Enlist a few volunteers whose role is to be on call for when a volunteer doesn't show up. This gives you a safety net when someone is absent at the last minute.
Volunteers burn out when they don't establish relationships with the people they serve with. Relationships are one of the biggest reasons volunteers stay. Encourage volunteers to make connections with the people they serve with. Do icebreakers when you meet with volunteers to help them get to know each other at a deeper level.
Volunteers burn out when you don't give them any time off. Summer is a good time to let volunteers take a break. This is when they would normally be out of town on vacation anyway. Enlist summer volunteers who can step in and carry the ministry while your regular volunteers rest and get ready for the early fall when school starts back.
Volunteers burn out when you don't give them the opportunity to have more influence and grow in their roles. If you are equipping and empowering volunteers, they will grow as ministry leaders and desire to make a bigger impact. Have a clear pathway that gives volunteers the opportunity to increase in their responsibility and influence.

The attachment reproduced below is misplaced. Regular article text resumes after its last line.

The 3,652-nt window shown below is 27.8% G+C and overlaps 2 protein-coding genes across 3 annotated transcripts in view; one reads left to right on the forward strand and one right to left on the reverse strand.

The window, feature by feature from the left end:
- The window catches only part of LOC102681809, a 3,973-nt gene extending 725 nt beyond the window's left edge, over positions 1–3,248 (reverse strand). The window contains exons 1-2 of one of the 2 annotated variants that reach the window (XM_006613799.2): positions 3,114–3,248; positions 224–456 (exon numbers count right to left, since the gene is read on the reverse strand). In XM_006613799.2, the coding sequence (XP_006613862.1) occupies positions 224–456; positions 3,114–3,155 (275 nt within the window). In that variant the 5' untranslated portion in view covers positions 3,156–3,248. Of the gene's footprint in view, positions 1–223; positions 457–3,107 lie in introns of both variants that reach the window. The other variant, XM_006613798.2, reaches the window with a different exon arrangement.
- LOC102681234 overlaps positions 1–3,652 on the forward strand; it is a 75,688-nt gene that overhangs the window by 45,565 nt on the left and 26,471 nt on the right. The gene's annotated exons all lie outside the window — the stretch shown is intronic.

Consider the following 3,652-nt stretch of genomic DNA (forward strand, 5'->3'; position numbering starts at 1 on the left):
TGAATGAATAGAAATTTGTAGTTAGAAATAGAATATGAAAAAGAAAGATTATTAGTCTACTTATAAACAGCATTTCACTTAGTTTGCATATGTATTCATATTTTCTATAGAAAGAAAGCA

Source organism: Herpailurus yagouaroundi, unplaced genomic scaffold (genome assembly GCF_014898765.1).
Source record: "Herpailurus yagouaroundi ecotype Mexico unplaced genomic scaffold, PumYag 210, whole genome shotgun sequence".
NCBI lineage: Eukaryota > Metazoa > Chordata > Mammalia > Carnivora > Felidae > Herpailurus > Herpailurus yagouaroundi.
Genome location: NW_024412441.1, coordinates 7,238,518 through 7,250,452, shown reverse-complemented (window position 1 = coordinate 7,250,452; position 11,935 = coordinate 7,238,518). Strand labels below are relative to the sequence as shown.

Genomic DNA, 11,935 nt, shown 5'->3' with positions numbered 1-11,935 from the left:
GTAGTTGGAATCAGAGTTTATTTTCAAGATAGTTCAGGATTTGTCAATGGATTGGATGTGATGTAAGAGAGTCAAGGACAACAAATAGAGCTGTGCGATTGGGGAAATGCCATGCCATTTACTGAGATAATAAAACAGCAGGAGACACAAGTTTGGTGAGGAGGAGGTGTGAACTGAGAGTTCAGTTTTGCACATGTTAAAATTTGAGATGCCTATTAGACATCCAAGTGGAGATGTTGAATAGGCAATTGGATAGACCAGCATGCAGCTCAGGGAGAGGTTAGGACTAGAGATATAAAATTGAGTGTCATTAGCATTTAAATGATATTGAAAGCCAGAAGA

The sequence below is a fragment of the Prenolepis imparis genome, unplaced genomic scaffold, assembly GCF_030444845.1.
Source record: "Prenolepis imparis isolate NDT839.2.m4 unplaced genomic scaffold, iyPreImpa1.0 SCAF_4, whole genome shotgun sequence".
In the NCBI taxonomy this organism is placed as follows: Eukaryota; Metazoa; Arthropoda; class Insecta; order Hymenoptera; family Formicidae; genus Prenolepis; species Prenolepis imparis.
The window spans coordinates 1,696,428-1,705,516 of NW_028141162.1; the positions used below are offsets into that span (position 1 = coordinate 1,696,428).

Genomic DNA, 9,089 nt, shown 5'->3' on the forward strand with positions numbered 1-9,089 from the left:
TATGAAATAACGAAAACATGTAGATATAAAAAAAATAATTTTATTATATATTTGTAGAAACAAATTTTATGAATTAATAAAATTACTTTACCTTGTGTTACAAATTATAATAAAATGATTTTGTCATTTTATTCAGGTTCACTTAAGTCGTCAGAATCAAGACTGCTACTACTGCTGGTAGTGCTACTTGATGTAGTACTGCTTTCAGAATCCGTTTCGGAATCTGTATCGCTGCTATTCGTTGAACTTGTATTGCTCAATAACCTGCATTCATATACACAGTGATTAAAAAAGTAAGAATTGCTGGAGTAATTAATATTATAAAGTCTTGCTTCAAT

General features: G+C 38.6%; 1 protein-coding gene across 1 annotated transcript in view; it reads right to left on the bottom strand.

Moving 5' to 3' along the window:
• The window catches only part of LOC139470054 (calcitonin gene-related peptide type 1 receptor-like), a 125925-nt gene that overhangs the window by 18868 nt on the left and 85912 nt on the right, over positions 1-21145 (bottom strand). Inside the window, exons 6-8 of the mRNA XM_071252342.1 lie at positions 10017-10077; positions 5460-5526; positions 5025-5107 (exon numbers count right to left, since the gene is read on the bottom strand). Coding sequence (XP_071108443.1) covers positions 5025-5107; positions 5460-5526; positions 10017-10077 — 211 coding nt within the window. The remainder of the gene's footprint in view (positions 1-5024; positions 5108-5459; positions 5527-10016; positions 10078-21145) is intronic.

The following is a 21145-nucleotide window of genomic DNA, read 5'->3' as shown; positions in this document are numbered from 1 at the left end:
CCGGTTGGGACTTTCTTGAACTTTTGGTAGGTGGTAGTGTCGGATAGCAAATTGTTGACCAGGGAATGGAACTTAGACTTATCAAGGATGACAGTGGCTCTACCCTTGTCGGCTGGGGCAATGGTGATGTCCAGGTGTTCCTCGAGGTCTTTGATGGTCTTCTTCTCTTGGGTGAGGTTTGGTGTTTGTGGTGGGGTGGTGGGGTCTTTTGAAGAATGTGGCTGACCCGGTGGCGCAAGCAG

Volunteers burn out when you don't keep your ratios in check. Picture this. You have a brand-new volunteer for your 4-year-olds class. You walk them down to the room and see that it is packed with kids. You tell them to take a deep breath, and in they go. Two volunteers for 30 4-year-olds.
If the volunteer survives, they will begin to dread serving due to improper ratios and will burn out. Keep ratios in check. You can see what the proper ratios are in this article.